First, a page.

There is the old rule of thumb that says "never buy a car the first year it is introduced" and similarly, "don't buy an OS until after the first service pack ships," but waiting until 2008 to upgrade to an OS that ships in 2006 is ridiculous. (And the idea of waiting for the first service pack to ship is probably pretty dumb too.
Between the Lines
Larry Dignan and other IT industry experts, blogging at the intersection of business and technology, deliver daily news and analysis on vital enterprise trends.
Larry Dignan is Editor in Chief of ZDNet and SmartPlanet as well as Editorial Director of ZDNet's sister site TechRepublic.
Rachel King is a staff writer for ZDNet based in San Francisco.
Good news for military (or financial) controllers who sit at a desk with a half-dozen PCs when one secure one would do.
As part of our ongoing CIO Sessions series to find out what's on the minds of CIOs, I interviewed Bruce Carver, CIO of Dana Corp., a $9 billion auto parts manufacturer.
Since this seems to be DRM Day at Between the Lines, allow me to present a short, personal story that highlights, at least for me, the evils of DRM and the DCMA. Last week, I prepared a story for this blog illustrating how to put shows from a TiVo onto one of the new video iPods.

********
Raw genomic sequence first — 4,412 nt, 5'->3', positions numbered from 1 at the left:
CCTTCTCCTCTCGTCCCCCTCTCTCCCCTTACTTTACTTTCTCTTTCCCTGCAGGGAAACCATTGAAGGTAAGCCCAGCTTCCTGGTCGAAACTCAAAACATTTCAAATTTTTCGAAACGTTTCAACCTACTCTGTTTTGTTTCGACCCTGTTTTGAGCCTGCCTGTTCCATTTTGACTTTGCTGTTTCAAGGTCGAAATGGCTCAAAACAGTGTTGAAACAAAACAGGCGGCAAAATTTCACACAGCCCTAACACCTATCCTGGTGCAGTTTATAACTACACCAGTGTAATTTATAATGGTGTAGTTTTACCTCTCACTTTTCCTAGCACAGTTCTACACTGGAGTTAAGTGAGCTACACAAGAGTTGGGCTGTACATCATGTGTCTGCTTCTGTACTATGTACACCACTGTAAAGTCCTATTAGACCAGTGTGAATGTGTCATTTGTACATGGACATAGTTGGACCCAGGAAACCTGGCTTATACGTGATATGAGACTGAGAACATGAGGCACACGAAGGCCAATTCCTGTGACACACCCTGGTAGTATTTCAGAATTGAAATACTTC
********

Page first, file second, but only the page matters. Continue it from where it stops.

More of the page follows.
Earlier today, I wrote a blog entry entitled The day the broadcast died. It talks about how the RSS subscription protocol has been married to TV programming in a way that could completely disintermediate the current channels of TV program distribution.
Today is the day that TV and radio broadcasters around the world (and digital video recorder makers like TiVo) dreaded would come. It's the day that someone married the RSS subscription protocol to Bittorrent in a way that turns the Internet into one big giant and free TiVo machine.
Are you hoping that Santa will put a portable audio player in your stocking this year? Or, are you thinking about stuffing someone else's stocking with one.
News.com's Ina Fried has the scoop some internal documents from Microsoft ruminating on ad-supported software that leverages its new adCenter platform, beyond Office Live and Windows Live.
In his recent blog titled "Recipe for Winning Chip Battles," Sun's Jonathan Schwartz makes a case for his company's ascendency based on having a high volume operating system (Solaris, with reportedly more than 3.2 million downloads since it went open source, mostly on non-Sun hardware) and what he calls the fastest chip on earth, the soon to be released, power sipping UltraSPARC T1 (formerly known as Niagara).
Over the weekend, fellow ZDNet blogger George Ou wrote to me to say I might be interested some math he did in a recent blog -- math that for fun, I'm now calling George's Law. George's Law appears in his blog about certain types of WiFi access points and how long their user-defined pass phrases should be in order to minimize the chances of a hacker gaining access to information that was thought to be protected through encryption.